Lancy in a sentence

The word "lancy" in a example sentences. Learn the definition of lancy and how to use it in a sentence.

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How to use lancy in a sentence. Lancy pronunciation.

There was also De Lancy Scovel, who had become a biggish figure in the Rand world because he had been a kind of financial valet to Wallstein and Byng, and, it was said, had been a real unofficial valet to Rhodes, being an authority on cooking, and on brewing a punch, and a master of commissariat in the long marches which Rhodes made in the days when he trekked into Rhodesia.
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Rhodes, with a supreme carelessness in regard to money, with an indifference to details which left his mind free for the working of a few main ideas, had no idea how many cheques he gave on the spur of the moment to De Lancy Scovel in this month or in that, in this year or in that, for this thing or for that-cheques written very often on the backs of envelopes, on the white margin of a newspaper, on the fly-leaf of a book or a blank telegraph form.
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De Lancy Scovel came to a point where he could follow Wallstein's and Rhodes' lead financially, being privy to their plans, through eavesdropping on the conferences of his chiefs.
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It came as a surprise to his superiors that one day's chance discovery showed De Lancy Scovel to be worth fifty thousand pounds; and from that time on they used him for many a purpose in which it was expedient their own hands should not appear.
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He was happy in London, or at his country-seat in Leicestershire, where he followed the hounds with a temerity which was at base vanity; where he gave the county the best food to be got outside St. Petersburg or Paris; where his so-called bachelor establishment was cared for by a coarse, gray-haired housekeeper who, the initiated said, was De Lancy's South African wife, with a rooted objection to being a lady or "moving in social circles"; whose pleasure lay in managing this big household under De Lancy's guidance.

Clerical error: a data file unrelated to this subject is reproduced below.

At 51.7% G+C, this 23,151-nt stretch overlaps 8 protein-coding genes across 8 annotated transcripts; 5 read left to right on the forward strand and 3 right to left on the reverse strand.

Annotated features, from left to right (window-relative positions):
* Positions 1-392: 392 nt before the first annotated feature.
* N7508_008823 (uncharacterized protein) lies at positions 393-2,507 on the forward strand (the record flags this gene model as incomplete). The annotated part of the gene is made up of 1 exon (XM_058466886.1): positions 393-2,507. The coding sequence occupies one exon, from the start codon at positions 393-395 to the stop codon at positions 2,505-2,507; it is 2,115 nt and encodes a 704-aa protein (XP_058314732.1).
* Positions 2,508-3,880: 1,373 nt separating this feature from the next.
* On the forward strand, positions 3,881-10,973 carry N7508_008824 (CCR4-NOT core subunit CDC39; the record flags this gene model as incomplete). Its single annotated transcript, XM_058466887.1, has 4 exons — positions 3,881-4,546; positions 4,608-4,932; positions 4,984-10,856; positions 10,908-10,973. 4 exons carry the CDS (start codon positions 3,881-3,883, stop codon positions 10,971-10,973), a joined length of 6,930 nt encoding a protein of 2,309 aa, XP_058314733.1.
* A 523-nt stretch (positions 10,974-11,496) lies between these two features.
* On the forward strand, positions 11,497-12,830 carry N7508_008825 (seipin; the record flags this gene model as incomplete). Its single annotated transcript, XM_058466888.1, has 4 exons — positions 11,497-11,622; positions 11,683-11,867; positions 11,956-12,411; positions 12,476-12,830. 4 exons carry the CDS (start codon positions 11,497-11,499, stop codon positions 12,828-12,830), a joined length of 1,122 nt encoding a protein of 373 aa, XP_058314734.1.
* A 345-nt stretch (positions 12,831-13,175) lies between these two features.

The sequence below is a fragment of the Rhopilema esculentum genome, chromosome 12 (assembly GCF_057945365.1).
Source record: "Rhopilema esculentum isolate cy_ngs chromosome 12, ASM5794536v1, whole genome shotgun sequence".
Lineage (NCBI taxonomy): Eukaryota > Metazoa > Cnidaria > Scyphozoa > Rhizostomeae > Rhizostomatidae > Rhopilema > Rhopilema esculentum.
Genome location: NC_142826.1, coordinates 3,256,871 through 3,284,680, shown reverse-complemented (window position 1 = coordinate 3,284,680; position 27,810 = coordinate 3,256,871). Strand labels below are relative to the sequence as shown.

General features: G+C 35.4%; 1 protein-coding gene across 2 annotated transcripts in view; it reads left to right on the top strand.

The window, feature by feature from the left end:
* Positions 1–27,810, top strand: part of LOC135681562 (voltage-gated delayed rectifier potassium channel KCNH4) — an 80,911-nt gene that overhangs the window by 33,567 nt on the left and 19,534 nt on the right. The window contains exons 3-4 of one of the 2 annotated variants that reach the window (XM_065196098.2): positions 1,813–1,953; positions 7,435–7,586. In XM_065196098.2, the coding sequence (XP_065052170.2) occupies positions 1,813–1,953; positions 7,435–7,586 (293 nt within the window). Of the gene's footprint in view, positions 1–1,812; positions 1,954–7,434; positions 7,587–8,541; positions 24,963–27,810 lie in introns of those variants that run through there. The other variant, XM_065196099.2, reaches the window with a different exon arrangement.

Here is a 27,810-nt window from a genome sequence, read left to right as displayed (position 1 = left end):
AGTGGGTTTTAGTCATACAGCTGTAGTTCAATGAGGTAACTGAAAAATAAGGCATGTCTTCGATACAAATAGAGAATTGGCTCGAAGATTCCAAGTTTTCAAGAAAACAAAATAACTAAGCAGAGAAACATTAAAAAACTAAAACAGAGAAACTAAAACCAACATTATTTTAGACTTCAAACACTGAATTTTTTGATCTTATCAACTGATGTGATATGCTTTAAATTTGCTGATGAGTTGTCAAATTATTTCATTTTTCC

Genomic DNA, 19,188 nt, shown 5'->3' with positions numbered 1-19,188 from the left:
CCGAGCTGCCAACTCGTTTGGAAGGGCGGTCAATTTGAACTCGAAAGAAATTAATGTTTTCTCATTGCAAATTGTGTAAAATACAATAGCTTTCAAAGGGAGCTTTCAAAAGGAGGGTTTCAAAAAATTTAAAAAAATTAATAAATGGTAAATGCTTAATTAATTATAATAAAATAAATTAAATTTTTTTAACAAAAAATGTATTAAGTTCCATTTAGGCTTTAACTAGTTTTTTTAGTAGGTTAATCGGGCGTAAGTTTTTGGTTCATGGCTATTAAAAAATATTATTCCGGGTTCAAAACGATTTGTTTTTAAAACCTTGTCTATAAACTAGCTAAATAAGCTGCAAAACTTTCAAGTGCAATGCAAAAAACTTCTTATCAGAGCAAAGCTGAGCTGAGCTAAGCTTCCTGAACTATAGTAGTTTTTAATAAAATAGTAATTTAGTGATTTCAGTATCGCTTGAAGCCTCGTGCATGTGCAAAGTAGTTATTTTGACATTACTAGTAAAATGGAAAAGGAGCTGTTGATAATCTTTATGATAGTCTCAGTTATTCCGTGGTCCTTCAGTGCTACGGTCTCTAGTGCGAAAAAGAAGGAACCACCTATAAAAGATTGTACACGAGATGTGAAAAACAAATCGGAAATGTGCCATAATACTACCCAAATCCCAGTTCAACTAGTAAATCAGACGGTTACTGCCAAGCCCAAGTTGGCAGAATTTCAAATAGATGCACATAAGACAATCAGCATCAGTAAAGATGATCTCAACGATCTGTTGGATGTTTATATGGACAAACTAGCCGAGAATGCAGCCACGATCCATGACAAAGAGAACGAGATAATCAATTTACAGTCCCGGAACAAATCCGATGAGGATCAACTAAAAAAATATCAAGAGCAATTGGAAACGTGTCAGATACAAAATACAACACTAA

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There were those who said they had seen her brush a speck of dust from De Lancy's coat-collar, as she emerged from her morning interview with him; and others who said they had seen her hidden in the shrubbery listening to the rather flaccid conversation of her splendid poodle of a master.
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The night was well forward, and an air of recklessness and dissipation pervaded this splendid room in De Lancy Scovel's house.
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The friends of De Lancy Scovel called him "Cupid," because of his cherubic face, but he was more gnome than cherub at heart.
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He was a powerful figure in the financial inner circle; but he was one of those who frequented De Lancy Scovel's house; and he had, in his own house, a roulette-table and a card-room like a banqueting-hall.
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Of them all, except De Lancy Scovel, Rudyard was most free from any real disease or physical weakness which could call for the care of a doctor.
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With a sigh he had begged her to arrange her party without him, and, in unusual depression, he had joined "the gang," as Jasmine called it, at De Lancy Scovel's house.